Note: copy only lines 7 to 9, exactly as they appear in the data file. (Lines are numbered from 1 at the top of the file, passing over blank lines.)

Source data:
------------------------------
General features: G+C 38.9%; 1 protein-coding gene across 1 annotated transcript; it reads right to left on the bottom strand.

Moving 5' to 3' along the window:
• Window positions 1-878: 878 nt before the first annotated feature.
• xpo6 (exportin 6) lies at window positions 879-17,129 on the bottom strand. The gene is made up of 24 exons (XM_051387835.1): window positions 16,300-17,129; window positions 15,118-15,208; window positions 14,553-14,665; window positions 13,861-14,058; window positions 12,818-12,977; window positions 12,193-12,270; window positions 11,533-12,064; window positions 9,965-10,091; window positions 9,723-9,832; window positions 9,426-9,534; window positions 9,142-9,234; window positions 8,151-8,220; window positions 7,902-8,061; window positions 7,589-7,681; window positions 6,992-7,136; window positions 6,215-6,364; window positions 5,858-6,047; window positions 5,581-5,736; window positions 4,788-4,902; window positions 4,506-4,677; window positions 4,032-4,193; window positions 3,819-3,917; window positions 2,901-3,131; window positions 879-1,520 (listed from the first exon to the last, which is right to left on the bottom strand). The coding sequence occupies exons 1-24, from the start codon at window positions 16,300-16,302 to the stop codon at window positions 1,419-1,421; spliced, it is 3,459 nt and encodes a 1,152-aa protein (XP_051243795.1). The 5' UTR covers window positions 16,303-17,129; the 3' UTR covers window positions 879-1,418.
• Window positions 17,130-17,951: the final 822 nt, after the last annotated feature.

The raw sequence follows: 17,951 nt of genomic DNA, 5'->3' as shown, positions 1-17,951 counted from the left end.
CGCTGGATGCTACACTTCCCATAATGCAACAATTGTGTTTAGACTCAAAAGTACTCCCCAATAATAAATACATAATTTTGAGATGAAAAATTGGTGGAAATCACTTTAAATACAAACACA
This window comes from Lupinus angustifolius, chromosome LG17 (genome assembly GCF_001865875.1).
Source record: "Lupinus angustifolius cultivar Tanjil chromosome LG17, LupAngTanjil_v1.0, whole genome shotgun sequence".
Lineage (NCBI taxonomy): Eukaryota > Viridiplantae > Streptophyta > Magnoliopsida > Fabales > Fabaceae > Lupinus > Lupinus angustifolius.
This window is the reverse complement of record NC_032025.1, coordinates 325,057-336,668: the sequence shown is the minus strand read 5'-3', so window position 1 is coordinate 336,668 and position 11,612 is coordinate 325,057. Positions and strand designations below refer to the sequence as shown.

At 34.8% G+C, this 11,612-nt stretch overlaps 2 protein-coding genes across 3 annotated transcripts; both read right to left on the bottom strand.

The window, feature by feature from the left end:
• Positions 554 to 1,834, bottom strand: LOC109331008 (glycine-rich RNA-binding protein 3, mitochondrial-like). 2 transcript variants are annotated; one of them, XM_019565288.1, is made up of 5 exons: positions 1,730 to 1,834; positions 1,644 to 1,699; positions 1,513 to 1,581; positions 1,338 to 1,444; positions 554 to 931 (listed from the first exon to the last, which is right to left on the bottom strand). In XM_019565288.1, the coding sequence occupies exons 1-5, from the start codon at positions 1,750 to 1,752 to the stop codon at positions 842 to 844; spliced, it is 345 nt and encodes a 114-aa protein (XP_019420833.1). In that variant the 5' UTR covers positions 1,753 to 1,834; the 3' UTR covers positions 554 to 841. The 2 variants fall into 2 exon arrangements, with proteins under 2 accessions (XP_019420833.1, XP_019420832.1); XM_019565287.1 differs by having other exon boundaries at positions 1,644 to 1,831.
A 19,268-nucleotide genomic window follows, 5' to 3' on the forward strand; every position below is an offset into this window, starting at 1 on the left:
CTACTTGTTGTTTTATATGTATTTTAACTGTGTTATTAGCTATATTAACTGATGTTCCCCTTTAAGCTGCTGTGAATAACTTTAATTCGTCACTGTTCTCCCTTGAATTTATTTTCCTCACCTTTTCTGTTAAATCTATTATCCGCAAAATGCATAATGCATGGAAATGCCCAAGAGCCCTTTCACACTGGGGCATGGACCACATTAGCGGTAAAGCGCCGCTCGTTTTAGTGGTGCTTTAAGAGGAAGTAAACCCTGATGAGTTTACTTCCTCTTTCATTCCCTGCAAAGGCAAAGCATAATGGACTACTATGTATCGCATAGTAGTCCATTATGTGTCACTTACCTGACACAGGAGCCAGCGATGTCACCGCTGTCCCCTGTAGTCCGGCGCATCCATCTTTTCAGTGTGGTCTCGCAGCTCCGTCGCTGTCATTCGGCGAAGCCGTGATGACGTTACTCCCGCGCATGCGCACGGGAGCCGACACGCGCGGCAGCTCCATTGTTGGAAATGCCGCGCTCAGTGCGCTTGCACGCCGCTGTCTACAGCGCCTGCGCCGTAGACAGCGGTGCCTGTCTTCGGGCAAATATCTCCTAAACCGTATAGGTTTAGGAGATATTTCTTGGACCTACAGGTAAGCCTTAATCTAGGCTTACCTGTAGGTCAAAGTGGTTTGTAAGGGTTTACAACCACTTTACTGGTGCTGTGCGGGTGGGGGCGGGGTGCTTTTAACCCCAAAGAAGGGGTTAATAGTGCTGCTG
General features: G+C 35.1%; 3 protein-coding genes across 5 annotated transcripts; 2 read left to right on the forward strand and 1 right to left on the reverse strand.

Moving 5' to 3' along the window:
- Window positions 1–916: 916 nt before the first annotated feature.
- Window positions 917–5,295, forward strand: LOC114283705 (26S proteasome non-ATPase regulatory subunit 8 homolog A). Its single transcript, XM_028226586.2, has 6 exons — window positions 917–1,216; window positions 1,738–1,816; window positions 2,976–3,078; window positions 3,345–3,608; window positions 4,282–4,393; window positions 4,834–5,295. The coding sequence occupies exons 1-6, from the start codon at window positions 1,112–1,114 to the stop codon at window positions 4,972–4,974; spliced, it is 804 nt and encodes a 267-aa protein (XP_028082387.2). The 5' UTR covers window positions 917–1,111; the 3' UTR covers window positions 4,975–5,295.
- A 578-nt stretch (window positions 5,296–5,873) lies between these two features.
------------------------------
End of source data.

CGCTGGATGCTACACTTCCCATAATGCAACAATTGTGTTTAGACTCAAAAGTACTCCCCAATAATAAATACATAATTTTGAGATGAAAAATTGGTGGAAATCACTTTAAATACAAACACA
This window comes from Lupinus angustifolius, chromosome LG17 (genome assembly GCF_001865875.1).
Source record: "Lupinus angustifolius cultivar Tanjil chromosome LG17, LupAngTanjil_v1.0, whole genome shotgun sequence".